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Zeiss Spinning Disk Microscopy Digital Video Gallery

Grey Fox Lung Cells with mEmerald-Mito and mApple-α-Actinin

The grey fox hunts individually and is mostly omnivorous, in contrast to the Red Fox. It regularly preys upon the Eastern Cottontail rabbit, one of the most common species of rabbit in North America. The grey fox will also gladly catch shrews, voles, and birds. Additionally, it adds whatever fruits are readily available to its diet.

The number of mitochondria present in a cell is generally related to the specific level of cellular metabolic activity. Cells with greater energy requirements, therefore, typically contain larger amounts of mitochondria than other cells. Each mitochondrion ranges in size between about 1 to 10 micrometers in length, but microscopic examination reveals that the organelles are often found in dynamic chains, networks, or other formations. Mitochondrial movement appears to be closely associated with the intracellular microtubule network.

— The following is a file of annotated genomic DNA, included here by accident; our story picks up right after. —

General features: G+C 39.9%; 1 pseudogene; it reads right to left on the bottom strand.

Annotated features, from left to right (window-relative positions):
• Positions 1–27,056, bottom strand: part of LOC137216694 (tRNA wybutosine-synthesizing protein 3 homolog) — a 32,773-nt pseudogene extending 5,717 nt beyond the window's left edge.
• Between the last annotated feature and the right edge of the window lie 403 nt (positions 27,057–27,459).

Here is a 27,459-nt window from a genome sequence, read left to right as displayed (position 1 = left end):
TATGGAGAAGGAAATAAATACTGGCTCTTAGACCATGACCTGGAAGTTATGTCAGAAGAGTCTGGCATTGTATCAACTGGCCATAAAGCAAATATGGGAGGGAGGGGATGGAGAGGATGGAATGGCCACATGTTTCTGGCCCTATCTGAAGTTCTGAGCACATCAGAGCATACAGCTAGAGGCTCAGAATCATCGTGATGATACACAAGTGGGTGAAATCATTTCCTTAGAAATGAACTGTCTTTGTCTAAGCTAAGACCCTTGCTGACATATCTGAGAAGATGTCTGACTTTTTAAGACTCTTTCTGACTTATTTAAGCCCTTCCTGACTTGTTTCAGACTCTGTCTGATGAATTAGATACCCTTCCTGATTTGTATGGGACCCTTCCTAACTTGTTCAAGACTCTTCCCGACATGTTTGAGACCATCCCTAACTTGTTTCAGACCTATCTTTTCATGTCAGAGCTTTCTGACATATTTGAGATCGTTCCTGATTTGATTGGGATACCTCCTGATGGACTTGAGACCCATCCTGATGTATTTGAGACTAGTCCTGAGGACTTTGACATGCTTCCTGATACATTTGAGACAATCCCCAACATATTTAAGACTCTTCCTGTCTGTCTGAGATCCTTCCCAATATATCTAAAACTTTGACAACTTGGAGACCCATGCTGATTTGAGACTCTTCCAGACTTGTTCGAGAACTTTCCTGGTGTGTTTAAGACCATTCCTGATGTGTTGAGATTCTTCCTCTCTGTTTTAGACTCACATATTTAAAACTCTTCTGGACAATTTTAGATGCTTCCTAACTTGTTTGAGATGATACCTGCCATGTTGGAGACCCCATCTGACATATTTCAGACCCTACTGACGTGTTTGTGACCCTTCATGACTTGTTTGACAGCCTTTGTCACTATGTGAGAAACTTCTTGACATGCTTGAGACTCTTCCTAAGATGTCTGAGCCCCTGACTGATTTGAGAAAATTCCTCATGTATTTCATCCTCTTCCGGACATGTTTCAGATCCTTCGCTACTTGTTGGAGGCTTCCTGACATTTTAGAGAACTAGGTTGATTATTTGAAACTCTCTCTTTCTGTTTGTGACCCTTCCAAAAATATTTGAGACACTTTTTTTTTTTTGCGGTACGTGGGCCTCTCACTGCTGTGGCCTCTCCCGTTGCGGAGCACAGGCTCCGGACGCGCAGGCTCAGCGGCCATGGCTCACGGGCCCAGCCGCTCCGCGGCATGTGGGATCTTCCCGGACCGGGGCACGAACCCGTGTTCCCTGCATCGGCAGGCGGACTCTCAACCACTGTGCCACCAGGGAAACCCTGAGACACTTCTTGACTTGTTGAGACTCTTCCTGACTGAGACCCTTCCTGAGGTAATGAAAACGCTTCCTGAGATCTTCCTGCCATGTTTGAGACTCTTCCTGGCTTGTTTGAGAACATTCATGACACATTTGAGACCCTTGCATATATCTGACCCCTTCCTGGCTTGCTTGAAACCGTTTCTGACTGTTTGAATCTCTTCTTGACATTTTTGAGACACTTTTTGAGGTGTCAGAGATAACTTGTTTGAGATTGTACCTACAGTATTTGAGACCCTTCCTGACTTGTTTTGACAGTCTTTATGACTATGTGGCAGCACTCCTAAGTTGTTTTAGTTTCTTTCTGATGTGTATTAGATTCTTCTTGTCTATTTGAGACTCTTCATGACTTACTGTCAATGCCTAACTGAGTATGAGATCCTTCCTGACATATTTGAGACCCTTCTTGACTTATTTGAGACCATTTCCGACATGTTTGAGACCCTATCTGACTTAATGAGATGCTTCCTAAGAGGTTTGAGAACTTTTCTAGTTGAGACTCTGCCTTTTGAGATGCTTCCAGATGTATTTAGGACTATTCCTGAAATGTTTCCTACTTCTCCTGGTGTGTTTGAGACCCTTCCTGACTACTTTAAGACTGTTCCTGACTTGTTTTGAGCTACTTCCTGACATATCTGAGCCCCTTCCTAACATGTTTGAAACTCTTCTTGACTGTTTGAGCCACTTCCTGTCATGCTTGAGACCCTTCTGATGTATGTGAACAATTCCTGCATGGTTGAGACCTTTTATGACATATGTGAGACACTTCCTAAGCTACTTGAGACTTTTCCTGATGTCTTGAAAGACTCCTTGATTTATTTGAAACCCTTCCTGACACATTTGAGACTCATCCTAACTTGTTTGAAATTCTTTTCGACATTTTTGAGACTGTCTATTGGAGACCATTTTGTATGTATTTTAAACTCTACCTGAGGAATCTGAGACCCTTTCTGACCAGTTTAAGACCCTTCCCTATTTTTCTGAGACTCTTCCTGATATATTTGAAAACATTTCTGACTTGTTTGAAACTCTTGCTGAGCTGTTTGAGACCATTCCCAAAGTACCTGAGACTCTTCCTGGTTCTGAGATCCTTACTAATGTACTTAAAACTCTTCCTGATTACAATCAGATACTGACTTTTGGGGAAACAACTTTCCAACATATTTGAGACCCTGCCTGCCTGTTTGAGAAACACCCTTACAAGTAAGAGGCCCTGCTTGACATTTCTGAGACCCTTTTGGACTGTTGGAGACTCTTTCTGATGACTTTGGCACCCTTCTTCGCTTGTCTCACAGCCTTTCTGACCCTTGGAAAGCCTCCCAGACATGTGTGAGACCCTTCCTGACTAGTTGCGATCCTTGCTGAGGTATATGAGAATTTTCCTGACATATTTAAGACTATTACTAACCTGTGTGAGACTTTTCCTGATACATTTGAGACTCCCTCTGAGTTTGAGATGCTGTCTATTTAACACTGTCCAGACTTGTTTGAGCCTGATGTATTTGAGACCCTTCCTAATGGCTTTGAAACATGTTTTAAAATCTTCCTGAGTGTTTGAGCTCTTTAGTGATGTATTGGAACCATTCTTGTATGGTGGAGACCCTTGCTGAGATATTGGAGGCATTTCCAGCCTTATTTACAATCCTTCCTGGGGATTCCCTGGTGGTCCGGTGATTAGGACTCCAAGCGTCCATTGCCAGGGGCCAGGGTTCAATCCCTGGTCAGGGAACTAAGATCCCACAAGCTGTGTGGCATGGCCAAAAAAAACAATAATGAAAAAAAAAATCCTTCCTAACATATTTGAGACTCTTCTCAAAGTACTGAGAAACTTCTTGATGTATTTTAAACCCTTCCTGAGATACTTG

Mitochondrial dynamics in relation to the actin cytoskeleton are visualized in the digital video sequence presented in this section. Mitochondria were highlighted with mEmerald fused to a mitochondrial targeting signal and microfilaments and other actin-rich structures in the cell were tagged with mApple fused to alpha-actinin, an actin-binding protein. mEmerald exhibits peak excitation at 487 nanometers and peak emission at 509 nanometers, while the mRFP1 derivative mApple experiences excitation and emission maxima at 568 and 592 nanometers, respectively.